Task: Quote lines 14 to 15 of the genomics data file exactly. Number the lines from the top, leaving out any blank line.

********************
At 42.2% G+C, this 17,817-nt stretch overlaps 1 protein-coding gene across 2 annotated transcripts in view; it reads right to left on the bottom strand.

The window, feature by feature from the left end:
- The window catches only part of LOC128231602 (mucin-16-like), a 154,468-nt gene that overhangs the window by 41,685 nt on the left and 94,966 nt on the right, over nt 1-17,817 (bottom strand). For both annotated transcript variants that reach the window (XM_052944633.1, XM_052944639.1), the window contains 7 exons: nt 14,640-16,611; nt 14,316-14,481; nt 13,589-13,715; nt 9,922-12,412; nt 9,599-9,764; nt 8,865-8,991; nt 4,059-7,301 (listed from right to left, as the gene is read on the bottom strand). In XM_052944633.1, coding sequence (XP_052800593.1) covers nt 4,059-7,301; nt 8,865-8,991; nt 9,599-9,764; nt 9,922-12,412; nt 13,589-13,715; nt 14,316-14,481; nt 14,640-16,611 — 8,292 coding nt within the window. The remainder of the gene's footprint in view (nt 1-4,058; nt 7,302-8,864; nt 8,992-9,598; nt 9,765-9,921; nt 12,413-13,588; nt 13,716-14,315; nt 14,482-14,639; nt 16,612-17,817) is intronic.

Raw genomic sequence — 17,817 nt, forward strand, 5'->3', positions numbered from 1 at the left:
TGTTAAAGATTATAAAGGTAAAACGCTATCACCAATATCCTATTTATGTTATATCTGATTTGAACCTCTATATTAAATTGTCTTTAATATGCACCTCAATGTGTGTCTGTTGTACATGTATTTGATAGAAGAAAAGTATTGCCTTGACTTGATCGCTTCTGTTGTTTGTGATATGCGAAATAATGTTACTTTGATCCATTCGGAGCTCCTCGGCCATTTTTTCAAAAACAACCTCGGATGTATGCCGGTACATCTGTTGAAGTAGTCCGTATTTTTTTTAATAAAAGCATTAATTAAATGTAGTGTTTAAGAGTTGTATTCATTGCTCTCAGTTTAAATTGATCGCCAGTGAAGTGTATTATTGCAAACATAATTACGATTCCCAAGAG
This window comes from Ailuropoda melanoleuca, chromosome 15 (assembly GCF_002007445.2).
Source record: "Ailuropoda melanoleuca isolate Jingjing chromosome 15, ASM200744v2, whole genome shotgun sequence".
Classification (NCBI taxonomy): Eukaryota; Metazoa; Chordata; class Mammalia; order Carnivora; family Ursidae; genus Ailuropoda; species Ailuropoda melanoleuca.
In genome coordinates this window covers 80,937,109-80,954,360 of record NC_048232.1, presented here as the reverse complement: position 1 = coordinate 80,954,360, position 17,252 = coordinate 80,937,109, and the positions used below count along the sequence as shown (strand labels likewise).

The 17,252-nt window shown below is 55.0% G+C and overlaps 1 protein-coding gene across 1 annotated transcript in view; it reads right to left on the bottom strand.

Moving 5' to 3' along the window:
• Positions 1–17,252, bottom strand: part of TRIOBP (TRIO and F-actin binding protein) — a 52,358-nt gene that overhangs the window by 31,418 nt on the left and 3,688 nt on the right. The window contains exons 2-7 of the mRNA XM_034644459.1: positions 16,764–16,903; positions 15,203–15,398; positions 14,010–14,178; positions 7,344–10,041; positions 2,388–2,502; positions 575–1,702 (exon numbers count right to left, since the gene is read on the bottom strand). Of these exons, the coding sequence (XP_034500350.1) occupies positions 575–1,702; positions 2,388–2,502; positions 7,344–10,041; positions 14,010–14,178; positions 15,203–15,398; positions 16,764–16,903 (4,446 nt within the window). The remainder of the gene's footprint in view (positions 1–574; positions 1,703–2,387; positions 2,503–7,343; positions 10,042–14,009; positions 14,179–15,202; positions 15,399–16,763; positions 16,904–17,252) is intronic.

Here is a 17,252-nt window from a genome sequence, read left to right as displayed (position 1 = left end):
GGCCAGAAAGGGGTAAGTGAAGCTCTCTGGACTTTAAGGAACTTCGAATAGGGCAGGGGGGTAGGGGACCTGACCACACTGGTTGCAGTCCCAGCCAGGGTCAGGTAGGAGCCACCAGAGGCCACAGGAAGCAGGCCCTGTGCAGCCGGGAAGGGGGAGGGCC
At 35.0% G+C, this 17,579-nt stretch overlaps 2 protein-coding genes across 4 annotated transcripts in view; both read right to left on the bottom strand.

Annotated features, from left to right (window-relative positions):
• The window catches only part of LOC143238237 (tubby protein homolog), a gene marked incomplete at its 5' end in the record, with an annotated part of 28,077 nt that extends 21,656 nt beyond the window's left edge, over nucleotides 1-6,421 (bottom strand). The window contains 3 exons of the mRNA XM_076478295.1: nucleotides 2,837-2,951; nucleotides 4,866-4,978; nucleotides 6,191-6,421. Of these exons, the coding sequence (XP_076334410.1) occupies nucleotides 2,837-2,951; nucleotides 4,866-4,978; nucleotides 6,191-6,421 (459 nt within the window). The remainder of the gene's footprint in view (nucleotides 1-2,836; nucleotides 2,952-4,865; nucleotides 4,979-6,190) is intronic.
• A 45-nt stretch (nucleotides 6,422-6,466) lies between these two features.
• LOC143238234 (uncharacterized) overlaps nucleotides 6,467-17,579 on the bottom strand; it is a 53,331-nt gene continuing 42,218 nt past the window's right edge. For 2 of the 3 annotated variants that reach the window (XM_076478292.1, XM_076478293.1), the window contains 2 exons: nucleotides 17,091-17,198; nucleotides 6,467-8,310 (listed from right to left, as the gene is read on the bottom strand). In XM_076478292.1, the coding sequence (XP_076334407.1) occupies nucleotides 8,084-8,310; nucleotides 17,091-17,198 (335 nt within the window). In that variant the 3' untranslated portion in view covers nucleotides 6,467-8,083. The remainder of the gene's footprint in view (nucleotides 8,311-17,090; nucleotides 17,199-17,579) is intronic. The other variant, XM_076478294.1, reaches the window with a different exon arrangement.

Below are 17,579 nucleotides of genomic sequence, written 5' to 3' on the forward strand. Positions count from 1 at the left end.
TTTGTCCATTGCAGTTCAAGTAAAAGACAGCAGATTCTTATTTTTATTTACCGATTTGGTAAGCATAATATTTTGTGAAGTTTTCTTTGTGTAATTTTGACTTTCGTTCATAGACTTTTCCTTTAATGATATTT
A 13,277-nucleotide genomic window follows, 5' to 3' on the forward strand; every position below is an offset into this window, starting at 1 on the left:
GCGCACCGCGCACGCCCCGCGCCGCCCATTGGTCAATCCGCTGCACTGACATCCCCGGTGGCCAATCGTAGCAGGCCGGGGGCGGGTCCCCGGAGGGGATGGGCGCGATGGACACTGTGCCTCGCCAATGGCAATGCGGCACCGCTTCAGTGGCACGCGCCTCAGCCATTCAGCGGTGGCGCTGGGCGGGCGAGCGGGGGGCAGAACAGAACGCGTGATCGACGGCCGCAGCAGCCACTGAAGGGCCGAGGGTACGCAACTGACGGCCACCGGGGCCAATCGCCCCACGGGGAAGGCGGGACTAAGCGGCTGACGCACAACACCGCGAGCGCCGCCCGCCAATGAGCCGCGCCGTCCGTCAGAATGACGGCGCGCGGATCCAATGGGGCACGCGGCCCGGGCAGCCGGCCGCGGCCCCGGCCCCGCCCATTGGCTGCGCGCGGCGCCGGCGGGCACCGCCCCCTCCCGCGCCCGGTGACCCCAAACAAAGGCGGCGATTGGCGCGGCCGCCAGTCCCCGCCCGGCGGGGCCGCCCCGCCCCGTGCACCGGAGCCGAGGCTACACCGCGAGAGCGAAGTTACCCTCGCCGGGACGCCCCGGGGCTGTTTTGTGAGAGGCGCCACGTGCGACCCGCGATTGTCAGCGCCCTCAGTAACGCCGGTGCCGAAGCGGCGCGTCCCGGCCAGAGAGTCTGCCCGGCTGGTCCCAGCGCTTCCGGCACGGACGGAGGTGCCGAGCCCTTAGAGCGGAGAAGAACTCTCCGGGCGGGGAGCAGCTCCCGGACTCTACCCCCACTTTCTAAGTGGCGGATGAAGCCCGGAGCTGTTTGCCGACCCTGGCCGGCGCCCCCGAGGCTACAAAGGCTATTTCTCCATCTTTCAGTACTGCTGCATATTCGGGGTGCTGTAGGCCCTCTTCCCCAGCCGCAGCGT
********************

GGCCAGAAAGGGGTAAGTGAAGCTCTCTGGACTTTAAGGAACTTCGAATAGGGCAGGGGGGTAGGGGACCTGACCACACTGGTTGCAGTCCCAGCCAGGGTCAGGTAGGAGCCACCAGAGGCCACAGGAAGCAGGCCCTGTGCAGCCGGGAAGGGGGAGGGCC
At 35.0% G+C, this 17,579-nt stretch overlaps 2 protein-coding genes across 4 annotated transcripts in view; both read right to left on the bottom strand.